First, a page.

Because capital is subject to diminishing returns, an increase in its supply causes each unit of capital to earn less. And because increased capital raises labor productivity, workers enjoy higher wages. In other words, by saving rather than spending, those who leave an estate to their heirs induce an unintended redistribution of income from other owners of capital toward workers.

The bottom line is that inherited wealth is not an economic threat. Those who have earned extraordinary incomes naturally want to share their good fortune with their descendants. Those of us not lucky enough to be born into one of these families benefit as well, as their accumulation of capital raises our productivity, wages and living standards.88

All of this raises what appears to be a policy dilemma. How can we have a tax system that does not penalize beneficial wealth accumulation but also distributes the tax burden equitably? How do we ensure that the rich pay a fair share of taxes while not discouraging saving?

The answer is consumption‐​based taxation. Consumption‐​based taxes can be taxes on transactions, such as retail sales taxes and value‐​added taxes. Or they can be taxes assessed on individuals and businesses, such as the “flat tax” designed by economists Robert Hall and Alvin Rabushka and the “X‐​Tax” designed by economist David Bradford.89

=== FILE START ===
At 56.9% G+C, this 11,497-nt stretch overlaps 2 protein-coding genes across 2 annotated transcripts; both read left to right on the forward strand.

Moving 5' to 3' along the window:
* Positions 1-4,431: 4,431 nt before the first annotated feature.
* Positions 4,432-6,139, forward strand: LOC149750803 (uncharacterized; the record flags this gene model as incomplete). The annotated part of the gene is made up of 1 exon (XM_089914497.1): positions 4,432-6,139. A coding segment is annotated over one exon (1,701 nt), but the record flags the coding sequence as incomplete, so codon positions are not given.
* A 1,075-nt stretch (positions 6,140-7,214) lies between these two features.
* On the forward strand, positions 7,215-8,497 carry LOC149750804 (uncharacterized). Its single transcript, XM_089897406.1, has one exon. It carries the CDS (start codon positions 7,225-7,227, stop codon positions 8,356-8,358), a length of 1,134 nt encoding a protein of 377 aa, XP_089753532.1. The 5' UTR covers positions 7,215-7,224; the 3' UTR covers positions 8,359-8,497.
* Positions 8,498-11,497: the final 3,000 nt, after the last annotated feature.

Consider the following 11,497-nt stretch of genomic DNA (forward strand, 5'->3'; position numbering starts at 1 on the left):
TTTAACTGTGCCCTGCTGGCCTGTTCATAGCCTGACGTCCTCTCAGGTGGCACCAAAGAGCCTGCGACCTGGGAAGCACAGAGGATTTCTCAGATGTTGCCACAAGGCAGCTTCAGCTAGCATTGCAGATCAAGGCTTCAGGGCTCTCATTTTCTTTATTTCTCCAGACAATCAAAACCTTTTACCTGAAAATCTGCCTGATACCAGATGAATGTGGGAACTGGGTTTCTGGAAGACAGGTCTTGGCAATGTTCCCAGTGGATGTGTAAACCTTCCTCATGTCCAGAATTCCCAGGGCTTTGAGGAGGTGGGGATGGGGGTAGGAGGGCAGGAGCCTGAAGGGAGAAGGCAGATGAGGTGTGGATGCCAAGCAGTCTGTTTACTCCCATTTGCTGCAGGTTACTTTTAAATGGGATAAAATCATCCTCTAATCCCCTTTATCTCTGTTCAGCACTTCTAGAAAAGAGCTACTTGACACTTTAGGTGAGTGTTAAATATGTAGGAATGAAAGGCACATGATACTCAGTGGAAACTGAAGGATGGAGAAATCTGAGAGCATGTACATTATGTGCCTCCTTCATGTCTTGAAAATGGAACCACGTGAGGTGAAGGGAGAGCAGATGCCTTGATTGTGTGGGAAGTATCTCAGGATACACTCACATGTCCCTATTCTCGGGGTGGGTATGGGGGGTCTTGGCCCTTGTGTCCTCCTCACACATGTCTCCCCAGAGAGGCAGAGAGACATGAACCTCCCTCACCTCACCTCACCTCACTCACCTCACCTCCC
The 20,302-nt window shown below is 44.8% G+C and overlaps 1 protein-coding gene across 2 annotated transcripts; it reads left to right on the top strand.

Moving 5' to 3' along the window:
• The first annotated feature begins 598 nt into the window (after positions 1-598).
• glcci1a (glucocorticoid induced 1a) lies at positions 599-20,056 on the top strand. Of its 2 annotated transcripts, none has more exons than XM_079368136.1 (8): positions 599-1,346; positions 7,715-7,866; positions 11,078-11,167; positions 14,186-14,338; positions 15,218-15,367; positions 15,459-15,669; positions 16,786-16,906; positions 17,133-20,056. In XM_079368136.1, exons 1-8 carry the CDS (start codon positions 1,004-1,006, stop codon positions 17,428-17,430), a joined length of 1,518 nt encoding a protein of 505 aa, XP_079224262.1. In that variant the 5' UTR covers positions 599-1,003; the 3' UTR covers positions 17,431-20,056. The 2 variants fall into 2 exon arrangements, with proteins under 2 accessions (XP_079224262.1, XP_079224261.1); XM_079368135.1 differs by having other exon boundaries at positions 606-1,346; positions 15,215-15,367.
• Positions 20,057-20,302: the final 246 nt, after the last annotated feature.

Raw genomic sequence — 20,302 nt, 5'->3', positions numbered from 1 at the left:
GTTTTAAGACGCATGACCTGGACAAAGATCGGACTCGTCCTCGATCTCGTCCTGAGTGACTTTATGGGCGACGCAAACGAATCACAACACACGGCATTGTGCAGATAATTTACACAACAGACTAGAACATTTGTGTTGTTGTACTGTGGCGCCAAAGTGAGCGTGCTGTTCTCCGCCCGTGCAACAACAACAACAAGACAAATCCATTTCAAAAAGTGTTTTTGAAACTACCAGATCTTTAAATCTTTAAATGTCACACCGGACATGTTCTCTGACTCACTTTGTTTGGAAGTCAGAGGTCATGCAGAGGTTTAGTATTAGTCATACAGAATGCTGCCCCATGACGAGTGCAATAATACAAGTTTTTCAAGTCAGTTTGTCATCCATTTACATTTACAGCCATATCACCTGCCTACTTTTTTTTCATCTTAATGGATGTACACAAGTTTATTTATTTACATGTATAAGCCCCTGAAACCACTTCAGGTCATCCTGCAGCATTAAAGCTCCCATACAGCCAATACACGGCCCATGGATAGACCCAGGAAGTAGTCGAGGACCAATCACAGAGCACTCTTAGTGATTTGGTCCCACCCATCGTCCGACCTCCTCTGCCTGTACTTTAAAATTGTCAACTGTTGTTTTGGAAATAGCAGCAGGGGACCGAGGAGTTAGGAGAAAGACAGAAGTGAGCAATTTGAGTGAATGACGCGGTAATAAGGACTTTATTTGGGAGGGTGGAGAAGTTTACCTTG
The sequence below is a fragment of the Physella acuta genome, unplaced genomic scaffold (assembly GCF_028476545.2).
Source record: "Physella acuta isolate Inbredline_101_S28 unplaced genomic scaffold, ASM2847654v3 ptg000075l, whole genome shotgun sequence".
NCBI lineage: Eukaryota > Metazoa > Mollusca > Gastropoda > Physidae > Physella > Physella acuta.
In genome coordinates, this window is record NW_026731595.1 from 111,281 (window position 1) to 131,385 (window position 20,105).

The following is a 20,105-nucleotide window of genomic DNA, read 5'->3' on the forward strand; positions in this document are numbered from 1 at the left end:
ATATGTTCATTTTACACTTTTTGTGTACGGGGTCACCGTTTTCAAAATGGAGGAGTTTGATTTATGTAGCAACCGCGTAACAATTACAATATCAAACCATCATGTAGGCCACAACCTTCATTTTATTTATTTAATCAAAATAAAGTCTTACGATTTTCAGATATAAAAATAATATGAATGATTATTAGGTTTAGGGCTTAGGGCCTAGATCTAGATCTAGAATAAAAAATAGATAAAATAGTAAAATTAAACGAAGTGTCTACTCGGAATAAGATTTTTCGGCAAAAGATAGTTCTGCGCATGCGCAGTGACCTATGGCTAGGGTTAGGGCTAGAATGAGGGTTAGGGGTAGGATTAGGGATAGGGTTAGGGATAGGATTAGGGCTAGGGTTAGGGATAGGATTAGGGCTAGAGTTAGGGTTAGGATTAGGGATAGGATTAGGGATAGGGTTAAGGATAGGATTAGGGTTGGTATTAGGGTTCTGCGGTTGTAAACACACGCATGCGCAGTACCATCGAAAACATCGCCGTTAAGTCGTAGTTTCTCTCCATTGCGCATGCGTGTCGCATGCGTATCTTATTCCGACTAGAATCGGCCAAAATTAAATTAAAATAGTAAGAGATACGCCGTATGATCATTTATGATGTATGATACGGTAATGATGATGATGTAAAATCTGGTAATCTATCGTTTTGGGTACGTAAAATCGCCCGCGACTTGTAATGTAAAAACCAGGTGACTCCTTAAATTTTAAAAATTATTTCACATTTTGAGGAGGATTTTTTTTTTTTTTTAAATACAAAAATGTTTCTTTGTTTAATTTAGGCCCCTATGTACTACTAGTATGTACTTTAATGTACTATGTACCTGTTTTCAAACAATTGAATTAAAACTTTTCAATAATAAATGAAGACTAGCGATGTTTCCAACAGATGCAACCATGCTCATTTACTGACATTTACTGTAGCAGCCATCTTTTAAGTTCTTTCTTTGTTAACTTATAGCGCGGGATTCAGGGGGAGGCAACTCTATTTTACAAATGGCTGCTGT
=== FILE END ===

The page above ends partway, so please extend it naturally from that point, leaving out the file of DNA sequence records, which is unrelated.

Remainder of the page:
Both income and consumption‐​based taxes tax income from labor and capital. But unlike income taxes, consumption‐​based taxes exempt the “normal” return to capital, which removes the bias against saving and investment. The normal return is usually thought of as the yield on a riskless investment, which represents the time value of money.

Both income and consumption‐​based taxes tax the “above‐​normal” returns to capital. Those include the returns, or profits, attributable to market power, innovations, windfalls, and various rents available to certain businesses and investors.90 Economist Glenn Hubbard notes that wealthier households receive a larger portion of their capital income from these items, so consumption‐​based systems can be quite progressive.91

Bradford agrees that “sources of great wealth,” such as monopolies and highly profitable technology firms, are taxed under both income and consumption‐​based systems.92 However, by exempting the normal returns, the latter system is more conducive to growth. Bradford also long argued that consumption‐​based tax systems allow for much simpler administration and compliance.93

Consumption‐​based systems are also better at equalizing taxes on capital across activities and industries, and they capture some activities that escape taxation under the income tax. As one example, the “buy‐​borrow‐​die” strategy in real estate investment can allow individuals to go years without paying income tax if they borrow against appreciating properties to fund their consumption.94 That is the sort of loophole that angers the public about wealthy people, and it would be closed under a consumption‐​based system.